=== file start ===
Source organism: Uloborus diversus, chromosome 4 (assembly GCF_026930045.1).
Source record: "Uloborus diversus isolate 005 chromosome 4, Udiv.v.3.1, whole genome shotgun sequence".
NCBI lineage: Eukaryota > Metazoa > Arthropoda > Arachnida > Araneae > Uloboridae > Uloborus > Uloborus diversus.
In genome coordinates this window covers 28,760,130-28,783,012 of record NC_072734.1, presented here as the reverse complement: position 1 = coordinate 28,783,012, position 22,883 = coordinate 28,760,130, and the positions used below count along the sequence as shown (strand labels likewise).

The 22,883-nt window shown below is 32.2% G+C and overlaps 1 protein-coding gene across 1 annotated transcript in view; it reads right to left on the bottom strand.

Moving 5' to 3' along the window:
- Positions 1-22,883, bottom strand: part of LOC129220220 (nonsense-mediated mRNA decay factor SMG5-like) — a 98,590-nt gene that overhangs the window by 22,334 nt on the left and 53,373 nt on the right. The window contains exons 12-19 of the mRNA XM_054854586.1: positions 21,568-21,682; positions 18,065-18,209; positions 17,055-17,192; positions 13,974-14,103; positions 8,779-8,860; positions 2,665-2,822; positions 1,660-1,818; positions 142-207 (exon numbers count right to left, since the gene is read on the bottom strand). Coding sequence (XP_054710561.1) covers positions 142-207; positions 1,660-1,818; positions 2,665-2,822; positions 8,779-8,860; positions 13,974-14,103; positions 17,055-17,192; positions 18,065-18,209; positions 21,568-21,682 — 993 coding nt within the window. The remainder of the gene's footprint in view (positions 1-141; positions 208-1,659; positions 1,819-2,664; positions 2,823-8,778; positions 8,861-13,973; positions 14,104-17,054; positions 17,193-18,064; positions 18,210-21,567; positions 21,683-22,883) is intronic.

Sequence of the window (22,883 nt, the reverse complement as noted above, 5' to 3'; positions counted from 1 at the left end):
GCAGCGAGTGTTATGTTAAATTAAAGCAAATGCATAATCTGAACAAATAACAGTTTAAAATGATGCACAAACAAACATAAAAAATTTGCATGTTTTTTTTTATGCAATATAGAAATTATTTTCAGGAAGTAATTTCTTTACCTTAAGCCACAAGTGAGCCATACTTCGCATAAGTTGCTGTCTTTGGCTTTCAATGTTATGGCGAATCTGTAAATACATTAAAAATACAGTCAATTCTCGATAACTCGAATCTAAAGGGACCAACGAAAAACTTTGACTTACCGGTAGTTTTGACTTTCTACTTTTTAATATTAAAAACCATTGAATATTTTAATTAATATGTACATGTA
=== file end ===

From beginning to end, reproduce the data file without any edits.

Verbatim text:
Source organism: Uloborus diversus, chromosome 4 (assembly GCF_026930045.1).
Source record: "Uloborus diversus isolate 005 chromosome 4, Udiv.v.3.1, whole genome shotgun sequence".
NCBI lineage: Eukaryota > Metazoa > Arthropoda > Arachnida > Araneae > Uloboridae > Uloborus > Uloborus diversus.
In genome coordinates this window covers 28,760,130-28,783,012 of record NC_072734.1, presented here as the reverse complement: position 1 = coordinate 28,783,012, position 22,883 = coordinate 28,760,130, and the positions used below count along the sequence as shown (strand labels likewise).

The 22,883-nt window shown below is 32.2% G+C and overlaps 1 protein-coding gene across 1 annotated transcript in view; it reads right to left on the bottom strand.

Moving 5' to 3' along the window:
- Positions 1-22,883, bottom strand: part of LOC129220220 (nonsense-mediated mRNA decay factor SMG5-like) — a 98,590-nt gene that overhangs the window by 22,334 nt on the left and 53,373 nt on the right. The window contains exons 12-19 of the mRNA XM_054854586.1: positions 21,568-21,682; positions 18,065-18,209; positions 17,055-17,192; positions 13,974-14,103; positions 8,779-8,860; positions 2,665-2,822; positions 1,660-1,818; positions 142-207 (exon numbers count right to left, since the gene is read on the bottom strand). Coding sequence (XP_054710561.1) covers positions 142-207; positions 1,660-1,818; positions 2,665-2,822; positions 8,779-8,860; positions 13,974-14,103; positions 17,055-17,192; positions 18,065-18,209; positions 21,568-21,682 — 993 coding nt within the window. The remainder of the gene's footprint in view (positions 1-141; positions 208-1,659; positions 1,819-2,664; positions 2,823-8,778; positions 8,861-13,973; positions 14,104-17,054; positions 17,193-18,064; positions 18,210-21,567; positions 21,683-22,883) is intronic.

Sequence of the window (22,883 nt, the reverse complement as noted above, 5' to 3'; positions counted from 1 at the left end):
GCAGCGAGTGTTATGTTAAATTAAAGCAAATGCATAATCTGAACAAATAACAGTTTAAAATGATGCACAAACAAACATAAAAAATTTGCATGTTTTTTTTTATGCAATATAGAAATTATTTTCAGGAAGTAATTTCTTTACCTTAAGCCACAAGTGAGCCATACTTCGCATAAGTTGCTGTCTTTGGCTTTCAATGTTATGGCGAATCTGTAAATACATTAAAAATACAGTCAATTCTCGATAACTCGAATCTAAAGGGACCAACGAAAAACTTTGACTTACCGGTAGTTTTGACTTTCTACTTTTTAATATTAAAAACCATTGAATATTTTAATTAATATGTACATGTA